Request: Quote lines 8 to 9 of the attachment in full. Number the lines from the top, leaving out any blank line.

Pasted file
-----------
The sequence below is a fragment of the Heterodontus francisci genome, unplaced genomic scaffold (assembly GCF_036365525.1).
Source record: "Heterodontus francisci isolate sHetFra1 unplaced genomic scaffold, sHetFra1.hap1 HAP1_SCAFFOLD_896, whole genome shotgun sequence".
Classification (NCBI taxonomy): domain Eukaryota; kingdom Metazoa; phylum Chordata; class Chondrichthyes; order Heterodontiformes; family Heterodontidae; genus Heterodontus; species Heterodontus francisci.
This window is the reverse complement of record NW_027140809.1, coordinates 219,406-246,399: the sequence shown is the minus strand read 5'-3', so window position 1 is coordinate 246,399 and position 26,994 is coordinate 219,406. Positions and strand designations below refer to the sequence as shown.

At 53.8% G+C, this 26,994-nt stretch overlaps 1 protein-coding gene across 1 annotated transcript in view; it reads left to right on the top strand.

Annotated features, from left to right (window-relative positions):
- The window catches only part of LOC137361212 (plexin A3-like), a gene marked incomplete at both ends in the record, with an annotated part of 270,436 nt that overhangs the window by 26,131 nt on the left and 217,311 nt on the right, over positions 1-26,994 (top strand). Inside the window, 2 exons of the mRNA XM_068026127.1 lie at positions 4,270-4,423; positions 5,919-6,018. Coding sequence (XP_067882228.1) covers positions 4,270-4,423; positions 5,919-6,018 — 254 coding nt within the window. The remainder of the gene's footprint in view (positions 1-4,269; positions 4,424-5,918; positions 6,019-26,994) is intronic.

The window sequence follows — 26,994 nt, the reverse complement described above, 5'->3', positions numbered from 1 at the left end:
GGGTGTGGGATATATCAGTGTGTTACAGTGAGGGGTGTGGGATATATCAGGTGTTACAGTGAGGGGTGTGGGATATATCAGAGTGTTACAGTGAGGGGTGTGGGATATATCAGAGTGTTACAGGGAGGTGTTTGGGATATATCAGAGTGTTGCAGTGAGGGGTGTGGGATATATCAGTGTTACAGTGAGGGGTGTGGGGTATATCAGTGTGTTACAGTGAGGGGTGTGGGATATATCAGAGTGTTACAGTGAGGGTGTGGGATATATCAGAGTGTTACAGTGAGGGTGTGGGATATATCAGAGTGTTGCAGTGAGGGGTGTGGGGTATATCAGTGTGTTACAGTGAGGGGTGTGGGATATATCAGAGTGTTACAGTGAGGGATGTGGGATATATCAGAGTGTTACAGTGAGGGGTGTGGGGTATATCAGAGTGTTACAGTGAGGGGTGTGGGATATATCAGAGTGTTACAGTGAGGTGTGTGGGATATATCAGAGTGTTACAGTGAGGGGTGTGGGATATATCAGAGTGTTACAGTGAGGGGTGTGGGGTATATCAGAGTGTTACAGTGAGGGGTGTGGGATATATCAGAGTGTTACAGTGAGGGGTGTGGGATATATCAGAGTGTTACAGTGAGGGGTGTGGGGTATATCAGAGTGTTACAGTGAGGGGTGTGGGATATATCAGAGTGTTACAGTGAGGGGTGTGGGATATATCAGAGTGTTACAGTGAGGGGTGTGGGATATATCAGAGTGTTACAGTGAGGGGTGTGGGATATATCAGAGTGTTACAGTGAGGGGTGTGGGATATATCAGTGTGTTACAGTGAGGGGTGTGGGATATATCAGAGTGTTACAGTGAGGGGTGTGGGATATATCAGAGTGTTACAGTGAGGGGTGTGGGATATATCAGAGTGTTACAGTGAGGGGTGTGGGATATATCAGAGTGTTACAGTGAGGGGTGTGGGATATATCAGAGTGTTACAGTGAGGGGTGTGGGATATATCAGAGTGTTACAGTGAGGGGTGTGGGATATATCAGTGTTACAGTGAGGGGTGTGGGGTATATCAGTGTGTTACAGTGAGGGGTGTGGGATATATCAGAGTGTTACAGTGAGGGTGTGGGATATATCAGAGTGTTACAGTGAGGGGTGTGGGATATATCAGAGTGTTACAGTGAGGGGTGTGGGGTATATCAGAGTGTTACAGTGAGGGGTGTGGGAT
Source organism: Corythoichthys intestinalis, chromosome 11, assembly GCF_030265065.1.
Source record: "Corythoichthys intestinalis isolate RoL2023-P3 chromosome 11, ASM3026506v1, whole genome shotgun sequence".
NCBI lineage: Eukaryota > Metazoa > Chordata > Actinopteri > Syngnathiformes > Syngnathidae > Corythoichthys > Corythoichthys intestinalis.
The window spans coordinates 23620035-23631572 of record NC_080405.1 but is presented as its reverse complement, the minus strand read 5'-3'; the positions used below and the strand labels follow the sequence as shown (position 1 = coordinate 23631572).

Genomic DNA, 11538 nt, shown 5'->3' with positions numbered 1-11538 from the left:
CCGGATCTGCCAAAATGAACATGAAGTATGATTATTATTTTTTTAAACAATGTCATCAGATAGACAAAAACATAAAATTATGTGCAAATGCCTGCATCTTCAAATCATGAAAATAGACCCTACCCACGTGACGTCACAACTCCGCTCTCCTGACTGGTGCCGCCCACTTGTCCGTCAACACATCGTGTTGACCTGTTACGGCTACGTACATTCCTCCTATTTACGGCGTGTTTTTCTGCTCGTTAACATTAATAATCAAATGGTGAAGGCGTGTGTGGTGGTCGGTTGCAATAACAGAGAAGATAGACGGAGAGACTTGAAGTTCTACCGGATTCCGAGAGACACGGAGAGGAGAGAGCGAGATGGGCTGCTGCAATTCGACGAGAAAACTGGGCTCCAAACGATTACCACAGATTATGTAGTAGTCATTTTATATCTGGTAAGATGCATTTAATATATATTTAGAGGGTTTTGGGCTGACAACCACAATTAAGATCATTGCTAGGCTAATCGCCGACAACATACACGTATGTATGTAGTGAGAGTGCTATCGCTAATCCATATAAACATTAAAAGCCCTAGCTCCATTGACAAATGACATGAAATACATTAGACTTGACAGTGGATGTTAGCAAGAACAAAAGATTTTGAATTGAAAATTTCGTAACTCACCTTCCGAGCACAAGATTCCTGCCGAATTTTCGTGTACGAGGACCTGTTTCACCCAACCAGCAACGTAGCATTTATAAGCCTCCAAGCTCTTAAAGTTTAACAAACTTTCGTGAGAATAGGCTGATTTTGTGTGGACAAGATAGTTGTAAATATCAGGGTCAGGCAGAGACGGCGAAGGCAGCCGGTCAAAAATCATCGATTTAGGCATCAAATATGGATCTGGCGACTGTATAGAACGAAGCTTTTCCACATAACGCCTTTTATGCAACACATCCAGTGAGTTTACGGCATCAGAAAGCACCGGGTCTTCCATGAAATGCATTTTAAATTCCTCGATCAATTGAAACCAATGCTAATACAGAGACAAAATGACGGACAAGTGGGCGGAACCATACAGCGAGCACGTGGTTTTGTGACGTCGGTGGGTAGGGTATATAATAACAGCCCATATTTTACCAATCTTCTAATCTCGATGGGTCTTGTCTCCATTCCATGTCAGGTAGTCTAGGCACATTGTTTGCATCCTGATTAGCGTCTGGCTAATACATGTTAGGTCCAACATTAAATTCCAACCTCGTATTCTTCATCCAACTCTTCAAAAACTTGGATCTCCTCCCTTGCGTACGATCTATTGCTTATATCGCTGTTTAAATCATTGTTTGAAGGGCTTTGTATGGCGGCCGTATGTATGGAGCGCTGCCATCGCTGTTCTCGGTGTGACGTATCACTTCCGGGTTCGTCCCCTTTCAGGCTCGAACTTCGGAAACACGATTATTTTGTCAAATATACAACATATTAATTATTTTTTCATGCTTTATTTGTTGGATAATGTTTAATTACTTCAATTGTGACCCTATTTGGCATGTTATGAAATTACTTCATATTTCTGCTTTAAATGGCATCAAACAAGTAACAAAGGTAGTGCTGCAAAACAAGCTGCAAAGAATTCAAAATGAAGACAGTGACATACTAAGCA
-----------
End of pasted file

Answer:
The window sequence follows — 26,994 nt, the reverse complement described above, 5'->3', positions numbered from 1 at the left end:
GGGTGTGGGATATATCAGTGTGTTACAGTGAGGGGTGTGGGATATATCAGGTGTTACAGTGAGGGGTGTGGGATATATCAGAGTGTTACAGTGAGGGGTGTGGGATATATCAGAGTGTTACAGGGAGGTGTTTGGGATATATCAGAGTGTTGCAGTGAGGGGTGTGGGATATATCAGTGTTACAGTGAGGGGTGTGGGGTATATCAGTGTGTTACAGTGAGGGGTGTGGGATATATCAGAGTGTTACAGTGAGGGTGTGGGATATATCAGAGTGTTACAGTGAGGGTGTGGGATATATCAGAGTGTTGCAGTGAGGGGTGTGGGGTATATCAGTGTGTTACAGTGAGGGGTGTGGGATATATCAGAGTGTTACAGTGAGGGATGTGGGATATATCAGAGTGTTACAGTGAGGGGTGTGGGGTATATCAGAGTGTTACAGTGAGGGGTGTGGGATATATCAGAGTGTTACAGTGAGGTGTGTGGGATATATCAGAGTGTTACAGTGAGGGGTGTGGGATATATCAGAGTGTTACAGTGAGGGGTGTGGGGTATATCAGAGTGTTACAGTGAGGGGTGTGGGATATATCAGAGTGTTACAGTGAGGGGTGTGGGATATATCAGAGTGTTACAGTGAGGGGTGTGGGGTATATCAGAGTGTTACAGTGAGGGGTGTGGGATATATCAGAGTGTTACAGTGAGGGGTGTGGGATATATCAGAGTGTTACAGTGAGGGGTGTGGGATATATCAGAGTGTTACAGTGAGGGGTGTGGGATATATCAGAGTGTTACAGTGAGGGGTGTGGGATATATCAGTGTGTTACAGTGAGGGGTGTGGGATATATCAGAGTGTTACAGTGAGGGGTGTGGGATATATCAGAGTGTTACAGTGAGGGGTGTGGGATATATCAGAGTGTTACAGTGAGGGGTGTGGGATATATCAGAGTGTTACAGTGAGGGGTGTGGGATATATCAGAGTGTTACAGTGAGGGGTGTGGGATATATCAGAGTGTTACAGTGAGGGGTGTGGGATATATCAGTGTTACAGTGAGGGGTGTGGGGTATATCAGTGTGTTACAGTGAGGGGTGTGGGATATATCAGAGTGTTACAGTGAGGGTGTGGGATATATCAGAGTGTTACAGTGAGGGGTGTGGGATATATCAGAGTGTTACAGTGAGGGGTGTGGGGTATATCAGAGTGTTACAGTGAGGGGTGTGGGAT